The Creole String Beans perform at Jazz Fest.
Steady breezes and a merciful late-afternoon cloud cover kept things pleasant Friday at Jazz Fest.
Dressed in a vibrant-colored black kimono, My Morning Jacket’s Jim James showed why he’s among the best frontment in the business. Leading the band to wailing walls of crescendos, accented by the sinister step-out leads of guitarist Carl Broemel, James delivered on Jacket staples such as “Believe.” He welcomed frequent collaborator Ben Jaffe on tuba and other Preservation Hall players to crush two Prince covers: “Sign O the Times” and a deep grooving “Purple Rain,” which purple-shirt clad drummer closed delicately on the high hats. The band delivered an epic set-closing “One Big Holiday,” one of many monsters in the band’s considerable canon and one ripped up by James’ soaring vocals and shredding Gibson Flying V guitar play.
At the Acura stage, there were “lasers in the jungle” to kick off a white fedora-adorned Paul Simon set that began with “Boy in the Bubble” and followed with “50 Ways to Leave Your Lover.” Unfortunately, sound issues during the set ranged from wind-strewn to fuzzy to ear-splitting feedback.
Before a Sheraton New Orleans Fais Do-Do Stage audience, the folkish funky Creole String Beans shared the stage with T.K. Hulin. The old-school South Louisiana blue-eyed swamp soul guitarist and singer declared early in the set, “That was the funnest three minutes of my life,” before launching into a rousing rendition of “Down Home Girl,” a festive field holler about women stomping through cotton fields and smelling of pork and beans, first recorded by Alvin Robinson in 1964 and since covered by everyone from the Rolling Stones to Old Crow Medicine Show. Brian Rini’s slick organ groove lifted the cover to huge heights before the String Beans sailed into a jamming, up-tempo “Let the Money Drop” from its new album Golden Crown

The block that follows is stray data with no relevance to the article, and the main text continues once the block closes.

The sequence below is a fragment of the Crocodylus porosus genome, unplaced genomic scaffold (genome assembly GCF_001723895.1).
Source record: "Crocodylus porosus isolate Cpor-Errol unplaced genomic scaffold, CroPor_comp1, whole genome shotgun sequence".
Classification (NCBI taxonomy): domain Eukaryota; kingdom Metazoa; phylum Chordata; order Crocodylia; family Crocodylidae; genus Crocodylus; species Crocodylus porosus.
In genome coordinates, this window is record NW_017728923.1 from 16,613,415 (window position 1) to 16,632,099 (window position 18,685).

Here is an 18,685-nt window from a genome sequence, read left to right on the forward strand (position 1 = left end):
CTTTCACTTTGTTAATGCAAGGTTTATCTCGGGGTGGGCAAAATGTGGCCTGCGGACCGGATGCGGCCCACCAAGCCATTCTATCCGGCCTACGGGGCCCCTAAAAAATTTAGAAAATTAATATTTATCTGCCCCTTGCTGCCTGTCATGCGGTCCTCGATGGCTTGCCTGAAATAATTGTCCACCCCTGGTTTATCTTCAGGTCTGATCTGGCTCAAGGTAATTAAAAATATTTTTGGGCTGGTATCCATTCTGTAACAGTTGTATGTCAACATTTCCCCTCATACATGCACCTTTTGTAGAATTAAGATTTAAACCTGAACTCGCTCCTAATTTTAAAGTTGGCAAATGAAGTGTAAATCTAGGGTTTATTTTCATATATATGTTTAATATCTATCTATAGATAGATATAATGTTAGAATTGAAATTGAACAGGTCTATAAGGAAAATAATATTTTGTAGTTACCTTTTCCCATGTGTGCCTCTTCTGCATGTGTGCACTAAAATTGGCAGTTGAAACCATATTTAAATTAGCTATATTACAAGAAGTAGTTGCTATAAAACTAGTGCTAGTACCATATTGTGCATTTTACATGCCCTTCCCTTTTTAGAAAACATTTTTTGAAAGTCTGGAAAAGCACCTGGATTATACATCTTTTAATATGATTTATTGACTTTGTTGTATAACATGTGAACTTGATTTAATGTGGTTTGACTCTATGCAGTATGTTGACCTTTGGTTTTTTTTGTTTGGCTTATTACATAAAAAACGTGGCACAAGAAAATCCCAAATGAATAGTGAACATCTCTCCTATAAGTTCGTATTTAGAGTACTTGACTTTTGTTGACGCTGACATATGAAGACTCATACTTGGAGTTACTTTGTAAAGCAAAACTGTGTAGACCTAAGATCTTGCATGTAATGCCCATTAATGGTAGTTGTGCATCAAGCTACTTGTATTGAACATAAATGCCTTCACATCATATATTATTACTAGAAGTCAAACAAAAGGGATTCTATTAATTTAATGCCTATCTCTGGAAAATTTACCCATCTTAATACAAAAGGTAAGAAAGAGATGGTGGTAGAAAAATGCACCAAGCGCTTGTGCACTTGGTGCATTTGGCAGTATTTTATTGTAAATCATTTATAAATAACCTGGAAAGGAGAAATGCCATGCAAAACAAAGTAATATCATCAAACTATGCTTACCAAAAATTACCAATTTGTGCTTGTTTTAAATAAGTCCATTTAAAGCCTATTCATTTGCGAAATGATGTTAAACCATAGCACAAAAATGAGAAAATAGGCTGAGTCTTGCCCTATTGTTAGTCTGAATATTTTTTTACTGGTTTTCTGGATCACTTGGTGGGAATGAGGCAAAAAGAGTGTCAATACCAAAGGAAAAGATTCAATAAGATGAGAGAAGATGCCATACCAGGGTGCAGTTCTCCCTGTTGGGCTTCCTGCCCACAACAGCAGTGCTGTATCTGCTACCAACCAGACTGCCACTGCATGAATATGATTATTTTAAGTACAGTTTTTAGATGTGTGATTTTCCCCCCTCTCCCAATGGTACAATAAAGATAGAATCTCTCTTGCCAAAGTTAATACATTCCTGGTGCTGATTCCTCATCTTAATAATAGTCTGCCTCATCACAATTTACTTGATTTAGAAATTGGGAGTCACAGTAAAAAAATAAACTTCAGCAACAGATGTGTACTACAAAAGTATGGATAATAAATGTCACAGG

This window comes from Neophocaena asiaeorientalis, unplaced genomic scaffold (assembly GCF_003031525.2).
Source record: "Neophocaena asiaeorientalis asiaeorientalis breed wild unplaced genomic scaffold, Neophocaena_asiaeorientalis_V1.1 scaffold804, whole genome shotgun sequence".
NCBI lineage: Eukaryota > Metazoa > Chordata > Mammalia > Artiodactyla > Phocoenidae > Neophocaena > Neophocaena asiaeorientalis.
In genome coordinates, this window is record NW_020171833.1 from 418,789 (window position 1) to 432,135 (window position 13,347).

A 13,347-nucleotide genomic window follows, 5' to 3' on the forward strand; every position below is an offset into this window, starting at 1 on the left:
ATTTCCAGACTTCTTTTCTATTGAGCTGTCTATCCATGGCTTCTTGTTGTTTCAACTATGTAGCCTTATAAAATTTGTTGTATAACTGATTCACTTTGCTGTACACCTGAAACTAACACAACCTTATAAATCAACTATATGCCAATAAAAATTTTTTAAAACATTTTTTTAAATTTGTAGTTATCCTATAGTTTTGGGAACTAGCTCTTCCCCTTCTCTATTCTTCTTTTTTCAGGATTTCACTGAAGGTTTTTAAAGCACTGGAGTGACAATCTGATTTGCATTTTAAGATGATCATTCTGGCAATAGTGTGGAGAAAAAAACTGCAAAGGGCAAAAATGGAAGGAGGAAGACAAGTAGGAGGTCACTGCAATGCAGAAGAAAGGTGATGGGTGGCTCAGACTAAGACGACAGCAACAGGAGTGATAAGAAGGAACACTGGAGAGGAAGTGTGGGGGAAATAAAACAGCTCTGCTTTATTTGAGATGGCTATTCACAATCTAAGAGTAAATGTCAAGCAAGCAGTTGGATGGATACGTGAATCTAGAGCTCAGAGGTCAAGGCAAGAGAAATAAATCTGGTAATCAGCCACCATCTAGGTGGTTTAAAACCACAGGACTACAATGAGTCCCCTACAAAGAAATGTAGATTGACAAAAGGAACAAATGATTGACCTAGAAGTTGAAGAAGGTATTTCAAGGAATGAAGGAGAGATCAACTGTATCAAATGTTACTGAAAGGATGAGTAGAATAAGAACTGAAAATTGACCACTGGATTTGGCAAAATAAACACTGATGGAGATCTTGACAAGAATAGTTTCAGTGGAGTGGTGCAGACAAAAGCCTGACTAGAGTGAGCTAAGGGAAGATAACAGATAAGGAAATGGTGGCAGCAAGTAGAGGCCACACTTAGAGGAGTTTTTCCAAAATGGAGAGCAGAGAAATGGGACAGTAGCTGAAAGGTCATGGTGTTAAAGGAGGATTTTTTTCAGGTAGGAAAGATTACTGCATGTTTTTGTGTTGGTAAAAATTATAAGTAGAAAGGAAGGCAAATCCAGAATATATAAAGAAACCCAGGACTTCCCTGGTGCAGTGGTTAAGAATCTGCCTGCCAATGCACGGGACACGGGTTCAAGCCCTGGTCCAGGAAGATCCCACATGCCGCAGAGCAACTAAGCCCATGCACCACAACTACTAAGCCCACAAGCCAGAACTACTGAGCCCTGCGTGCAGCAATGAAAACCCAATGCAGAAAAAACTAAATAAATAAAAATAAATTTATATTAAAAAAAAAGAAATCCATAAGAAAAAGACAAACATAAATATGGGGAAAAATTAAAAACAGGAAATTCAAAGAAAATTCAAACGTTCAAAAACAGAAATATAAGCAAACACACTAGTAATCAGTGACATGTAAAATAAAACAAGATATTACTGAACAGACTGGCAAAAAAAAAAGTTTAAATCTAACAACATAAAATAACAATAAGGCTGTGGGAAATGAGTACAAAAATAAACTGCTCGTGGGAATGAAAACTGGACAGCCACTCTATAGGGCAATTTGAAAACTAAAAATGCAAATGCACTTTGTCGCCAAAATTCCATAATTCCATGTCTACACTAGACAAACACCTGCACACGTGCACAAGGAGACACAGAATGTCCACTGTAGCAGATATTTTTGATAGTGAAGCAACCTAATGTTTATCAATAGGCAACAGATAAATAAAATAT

Radiators spin-off Raw Oyster Cult billed its Gentilly stage set as “with Fishy Friends.” A quick cover of the Stones “Get Off My Cloud” drifted into the Rads’ festive “Long Hard Journey Home” with its “keep on playing, children” refrain — a classic propelled here by set guitarist Camile Baudoin trademark hot licks slaying psychedelic swamp boogie like no other as per usual,
Honey Island Swamp Band celebrated release day of its major-label (Ruf Records) debut in style. Aaron Wilkinson’s lyricism shined on the cut-throat optimism of “Head High Water Blues,” a track included on Demolition Day
, produced in low-fi splendor by Luther Dickinson (North Mississippi All-Stars) at Parlor Studio in the Irish Channel. Trevor Brooks’ keys swirled an outro highlighted by the pulsing horn trio of trombone, trumpet and the saxophone of ascendant local jazzman extraordinaire Brad Walker (he of last week’s Sturgill Simpson “Tonight Show with Stephen Colbert” fame).
South Mississippi/New Orleans troubadour Cary Hudson delighted the friendly vibe permeating the shade of the Lagniappe Stage. Choice selections from his Blue Mountain days — the seminal alt-country outfit he founded with New Orleans-area siblings Laurie and John Stirratt (Wilco bassist) — “Blue Canoe” and “Soul Sister” set up an uplifting good-time full of back-woods hippie praise and prayer tone early in the set. Assembling what he called an “all-star” band, the Piney Woods Players were highlighted by the blistering melds of electric guitarist (and Chris Stapleton doppelganger) Jackson Purvis, from sizzling local Southern rockers South Jones. Deftly playing a host of guitarist, Hudson switched to harmonica as he gave former touring companion Willie Nelson a birthday shout-out (82!), introducing a song about the red-headed stranger’s favorite topic of women with “Mississippi Country Girl” from his superb sixth solo release Town and Country
, recorded last year in New Orleans and released to in-the-know acclaim.
The Revivalists showed why the band now sells out multiple nights at venues like Tipitina’s with all the sensual musicality a band can provide with “Fade Away,” which frontman David Shaw delivered with seasoned panache.
Los Lobos has been, and still is, capable of killer shows. Lacking in energy, the legendary Latin rock band’s performance of its landmark 19887 album La Pistola y El Corazon fell flat at times.